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LF 578 – The Art of Youth Ministry: An Introduction

This course is an introduction to youth ministry.  Emphases for this introduction will include locating youth ministry within larger ecclesiological and theological contexts and developing tools for youth ministries that are helpful in a variety of ministry contexts and situations.

Prerequisite:  None
Credit:  0.5
Instructor: Dr. Christopher Rodkey

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LF 579 – Faith Formation in Adolescent Women

In this course, we begin by considering the context of adolescent women, naming developmental issues faced by young women and common cultural narratives about girlhood identity to which they are exposed. We then examine themes that arise in research about the faith lives of adolescent women and consider what this research implies for ministry with adolescent women. Finally, we look closely at methods used in religious education with adolescent women to support their faith formation, including girlfriend theology groups and transformative prayer practices.

Prerequisite:  None
Credit:  0.5
Instructor: Dr. Claire Bischoff

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LF 590 – Competency Exercise

*Please refer to section 7.1.6-7.1.8 of the Student Handbook*

Prerequisite:  Completion of all other LF 500 level work
Credit:  0.5
Instructor: Dr. Claire Bischoff

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LF 670 – Liberative Pedagogies and Practices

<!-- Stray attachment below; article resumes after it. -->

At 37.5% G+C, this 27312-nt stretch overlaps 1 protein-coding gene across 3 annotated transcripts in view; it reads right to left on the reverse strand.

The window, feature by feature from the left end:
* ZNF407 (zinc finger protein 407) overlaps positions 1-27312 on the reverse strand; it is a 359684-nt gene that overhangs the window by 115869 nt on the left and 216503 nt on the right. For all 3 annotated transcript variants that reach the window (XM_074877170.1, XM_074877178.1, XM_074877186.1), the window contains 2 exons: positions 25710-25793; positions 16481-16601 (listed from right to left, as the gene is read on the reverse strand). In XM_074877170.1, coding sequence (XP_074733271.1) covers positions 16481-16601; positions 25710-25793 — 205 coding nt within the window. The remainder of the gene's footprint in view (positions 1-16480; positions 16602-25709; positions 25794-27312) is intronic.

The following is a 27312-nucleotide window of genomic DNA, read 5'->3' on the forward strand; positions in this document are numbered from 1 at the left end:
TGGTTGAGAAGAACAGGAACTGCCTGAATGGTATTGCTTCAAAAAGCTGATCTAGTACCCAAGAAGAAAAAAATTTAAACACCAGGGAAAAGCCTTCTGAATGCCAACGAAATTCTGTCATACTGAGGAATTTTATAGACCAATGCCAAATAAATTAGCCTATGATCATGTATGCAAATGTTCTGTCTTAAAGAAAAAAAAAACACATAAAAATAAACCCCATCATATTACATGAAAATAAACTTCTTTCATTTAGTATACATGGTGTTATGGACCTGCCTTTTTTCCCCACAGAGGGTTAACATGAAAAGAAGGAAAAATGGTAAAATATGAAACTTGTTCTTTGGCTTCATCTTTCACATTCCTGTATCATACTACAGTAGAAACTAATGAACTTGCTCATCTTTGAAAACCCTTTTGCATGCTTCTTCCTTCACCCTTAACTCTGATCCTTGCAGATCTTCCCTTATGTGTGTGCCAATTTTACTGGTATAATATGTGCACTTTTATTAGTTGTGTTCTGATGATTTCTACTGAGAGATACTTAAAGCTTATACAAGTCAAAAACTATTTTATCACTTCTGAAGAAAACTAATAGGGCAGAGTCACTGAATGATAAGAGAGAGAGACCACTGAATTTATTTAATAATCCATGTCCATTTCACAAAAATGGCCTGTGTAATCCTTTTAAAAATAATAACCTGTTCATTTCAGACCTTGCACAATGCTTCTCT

In this class, we begin with theological, anthropological questions: who are we as human beings and why (and from what) do we need liberation? We then ask how our educational ministry can contribute to human liberation through the pedagogical (teaching) practices we utilize. We begin our search for answers where the movement of liberative and critical pedagogies began, with Brazilian educator Paulo Freire’s foundational text Pedagogy of the Oppressed. We then look at how followers of Freire, in the worlds of secular and religious education, have used his work to undergird a variety of pedagogies designed to promote critical thought and critical action, including narrative, aesthetic, and embodied pedagogies. We then conclude by returning to a theological question: what role does our faith and relationship with God play in liberative pedagogies? As a partial answer to this question, we consider the practice of discernment as a way to connect with God’s will and to join in    partnership with God in transforming all life for the reign of God.

Prerequisite:  Successfully completed one competency exercise and a minimum of 60% of LF 500 level work
Credit:  2.0
Instructor:  Dr. Charles Bowie